Thursday, August 5, 2010
I’ll bet many of you spotted the picturesque ships on the Hudson River on June 6th, 2009. Member Paul Duddy did, and snapped these great photos for us. This nautical parade, called the Great River Day Flotilla, was part of the 2009 Hudson-Fulton-Champlain Celebration.
Pretty as the ships were, when you know a little something about each one, you realize that they also represent the history of transportation on the Hudson River. For example, the ship you see above is a replica of Henry Hudson’s ship, the Half Moon. The original was commissioned by the Dutch East India Company in 1609 to hold a crew of 20 men. In this ship, Hudson sailed across the Atlantic Ocean and into the Delaware Bay before exploring our very own river in the hopes that it would connect with the Pacific Ocean. He sailed as far as Albany, opening up that spot for the first Dutch settlement in New York, which was established in 1614.
This replica of the Half Moon took a year to build. She was constructed at the Snow Dock in Albany and launched in June 1989. The vessel, based on extensive research on Hudson and Dutch East Indian Company ships, is 85 feet long on the deck and is powered by sails, with an additional modern motor. One of the flags flying from the masts is the flag of the original masters of the ship, the Dutch East Indian Company.
This ship is a replica of Adriaen Block’s ship, the Onrust, which means “restless” in English. The original Onrust was the first “decked vessel” built from the ground up on American soil. Block arrived from Amsterdam in the Tyger, but that ship was destroyed in a fire. Block built his new ship during the winter of 1614, possibly with help from the local Lenape tribes. It was in this vessel that Block sailed into the Long Island Sound and discovered the island later named after him.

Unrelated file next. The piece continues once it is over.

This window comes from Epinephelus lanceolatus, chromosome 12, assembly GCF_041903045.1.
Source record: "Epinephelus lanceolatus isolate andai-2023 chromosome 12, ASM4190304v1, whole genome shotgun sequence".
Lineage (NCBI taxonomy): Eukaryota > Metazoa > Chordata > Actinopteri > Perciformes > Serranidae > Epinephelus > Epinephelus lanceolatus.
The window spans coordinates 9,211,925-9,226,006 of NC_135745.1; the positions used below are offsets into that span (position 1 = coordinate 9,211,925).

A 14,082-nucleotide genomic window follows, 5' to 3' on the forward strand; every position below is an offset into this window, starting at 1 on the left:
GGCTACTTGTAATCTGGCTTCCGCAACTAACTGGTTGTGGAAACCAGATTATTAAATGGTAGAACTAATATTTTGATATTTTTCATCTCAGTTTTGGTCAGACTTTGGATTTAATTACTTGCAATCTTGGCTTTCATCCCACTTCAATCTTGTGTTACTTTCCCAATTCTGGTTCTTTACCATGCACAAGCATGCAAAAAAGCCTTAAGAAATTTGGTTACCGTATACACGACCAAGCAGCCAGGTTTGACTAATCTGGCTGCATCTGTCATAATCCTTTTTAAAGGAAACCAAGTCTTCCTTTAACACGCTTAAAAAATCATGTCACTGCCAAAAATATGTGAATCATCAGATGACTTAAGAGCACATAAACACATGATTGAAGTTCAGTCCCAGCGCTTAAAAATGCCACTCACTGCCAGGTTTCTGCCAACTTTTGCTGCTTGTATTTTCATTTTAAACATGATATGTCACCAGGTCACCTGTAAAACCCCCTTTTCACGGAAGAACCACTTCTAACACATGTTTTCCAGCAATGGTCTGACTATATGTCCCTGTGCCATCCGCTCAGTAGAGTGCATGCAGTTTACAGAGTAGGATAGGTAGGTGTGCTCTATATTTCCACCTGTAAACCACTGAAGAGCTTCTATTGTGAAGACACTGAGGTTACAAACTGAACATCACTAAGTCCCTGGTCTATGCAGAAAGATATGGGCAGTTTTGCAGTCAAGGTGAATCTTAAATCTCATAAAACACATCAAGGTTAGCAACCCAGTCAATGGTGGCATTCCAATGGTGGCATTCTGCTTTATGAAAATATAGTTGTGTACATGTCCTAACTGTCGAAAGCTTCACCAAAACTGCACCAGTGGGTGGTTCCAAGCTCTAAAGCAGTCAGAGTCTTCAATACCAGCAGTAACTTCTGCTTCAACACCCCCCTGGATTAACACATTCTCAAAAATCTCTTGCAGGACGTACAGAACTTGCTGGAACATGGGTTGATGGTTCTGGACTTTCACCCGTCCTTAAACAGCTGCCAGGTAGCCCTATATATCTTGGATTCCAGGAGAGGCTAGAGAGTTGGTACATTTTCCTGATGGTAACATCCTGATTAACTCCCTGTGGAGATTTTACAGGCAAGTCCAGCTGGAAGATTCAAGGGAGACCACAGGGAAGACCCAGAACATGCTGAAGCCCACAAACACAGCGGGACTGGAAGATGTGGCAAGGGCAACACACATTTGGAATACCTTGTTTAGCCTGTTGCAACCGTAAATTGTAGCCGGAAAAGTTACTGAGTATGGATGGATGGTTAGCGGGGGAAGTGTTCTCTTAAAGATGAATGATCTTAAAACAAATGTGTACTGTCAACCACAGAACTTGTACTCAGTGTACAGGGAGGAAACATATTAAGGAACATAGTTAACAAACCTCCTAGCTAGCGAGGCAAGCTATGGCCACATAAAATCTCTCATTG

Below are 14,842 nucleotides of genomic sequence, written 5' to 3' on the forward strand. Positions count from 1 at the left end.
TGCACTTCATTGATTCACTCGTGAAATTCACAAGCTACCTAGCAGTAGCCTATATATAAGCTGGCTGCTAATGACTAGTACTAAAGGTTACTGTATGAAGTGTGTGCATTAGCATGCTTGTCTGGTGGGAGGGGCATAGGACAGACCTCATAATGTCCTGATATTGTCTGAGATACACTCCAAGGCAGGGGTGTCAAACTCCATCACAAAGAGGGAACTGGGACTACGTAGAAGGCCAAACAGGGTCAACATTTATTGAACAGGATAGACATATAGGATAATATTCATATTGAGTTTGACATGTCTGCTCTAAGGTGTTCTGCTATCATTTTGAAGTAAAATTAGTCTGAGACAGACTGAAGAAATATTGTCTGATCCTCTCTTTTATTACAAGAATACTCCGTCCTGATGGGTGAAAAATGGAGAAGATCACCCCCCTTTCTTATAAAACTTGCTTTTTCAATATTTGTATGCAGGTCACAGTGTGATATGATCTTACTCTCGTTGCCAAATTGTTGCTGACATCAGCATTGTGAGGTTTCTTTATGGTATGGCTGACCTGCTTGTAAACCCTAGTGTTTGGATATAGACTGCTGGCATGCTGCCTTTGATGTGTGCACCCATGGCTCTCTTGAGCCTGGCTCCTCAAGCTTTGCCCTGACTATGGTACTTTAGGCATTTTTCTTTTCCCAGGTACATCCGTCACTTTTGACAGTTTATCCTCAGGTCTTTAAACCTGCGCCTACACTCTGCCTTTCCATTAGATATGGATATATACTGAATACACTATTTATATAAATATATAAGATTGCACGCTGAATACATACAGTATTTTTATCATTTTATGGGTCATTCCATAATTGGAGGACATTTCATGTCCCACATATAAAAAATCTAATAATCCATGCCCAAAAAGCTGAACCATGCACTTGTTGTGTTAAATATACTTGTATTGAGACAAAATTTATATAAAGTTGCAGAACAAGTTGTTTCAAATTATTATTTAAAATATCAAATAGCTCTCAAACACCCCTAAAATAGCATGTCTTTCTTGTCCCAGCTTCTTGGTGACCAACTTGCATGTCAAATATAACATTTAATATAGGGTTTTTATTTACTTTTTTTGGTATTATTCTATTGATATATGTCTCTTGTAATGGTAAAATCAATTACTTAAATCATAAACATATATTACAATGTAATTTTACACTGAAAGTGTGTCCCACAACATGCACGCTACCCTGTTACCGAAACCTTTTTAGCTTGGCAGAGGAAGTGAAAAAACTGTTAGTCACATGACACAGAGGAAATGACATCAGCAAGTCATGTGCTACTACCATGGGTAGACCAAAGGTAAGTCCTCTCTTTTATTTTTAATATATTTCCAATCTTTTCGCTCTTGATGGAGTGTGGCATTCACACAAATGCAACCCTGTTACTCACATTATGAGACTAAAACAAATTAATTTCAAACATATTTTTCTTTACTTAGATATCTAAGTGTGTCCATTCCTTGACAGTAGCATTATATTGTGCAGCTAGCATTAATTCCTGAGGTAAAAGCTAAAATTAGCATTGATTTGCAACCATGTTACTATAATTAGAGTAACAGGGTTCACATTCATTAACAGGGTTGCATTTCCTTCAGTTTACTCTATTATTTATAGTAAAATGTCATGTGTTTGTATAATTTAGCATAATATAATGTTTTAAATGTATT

The replica of the Onrust was built in Rotterdam Junction, New York, by New Netherland Routes, Inc. It is 42 feet long, and was built of white oak and pine using traditional 17th century Dutch ship-building techniques. Construction began in 2006 and was finished in 2009, just in time for the Hudson-Fulton-Champlain Celebration.
The Clearwater is not a replica of an old ship, but it was modeled after the 18th and 19th century Dutch sailing sloops that dominated Hudson River trade until the arrival of the steamship. It was built in 1968 by the Harvey Gamage Shipyard in South Bristol, Maine. The Clearwater organization uses the ship for its educational programs that teach school groups and the public about the Hudson River ecosystem. In 2004 she was added to the National Register of Historic Places for the important part she played in the environmental movement.
The Mystic Whaler is a reproduction of a late 19th-century New England coastal trading schooner. She was built in 1967 in Tarpon Springs, Florida and is 83 feet long, with both traditional sails and a modern diesel engine. This vessel is based in New London, CT, but she is regularly chartered by the Clearwater organization to help them reach more schools with their education programs.
And last but not least is the John J. Harvey, the only ship here that is not a copy of an earlier vessel. This fireboat was launched in 1931 and has been in service almost ever since. She is one of the first fireboats on the New York waterways with a combustion engine, replacing the 1920s steam-powered fireboats. John J. Harvey himself was a fireboat pilot who died in the line of duty at a fire on the North River Piers in 1930. The ship named after him fought hundreds of fires on ships and piers all along the west side of Manhattan during its long years of service, including the 1942 fire that destroyed the ocean liner Normandy. The John J. Harvey was acquired by a preservation organization in 1999, and in 2000 she, too, was put on the National Register of Historic Places for her role in marine history.
Now, there’s plenty of Hudson River history for you. And if you didn’t get a chance to see the flotilla, you can visit the Half Moon at the Hudson River Maritime Museum in Albany, the Clearwater in Beacon, and the John J. Harvey at Pier 63 near West 26th Street.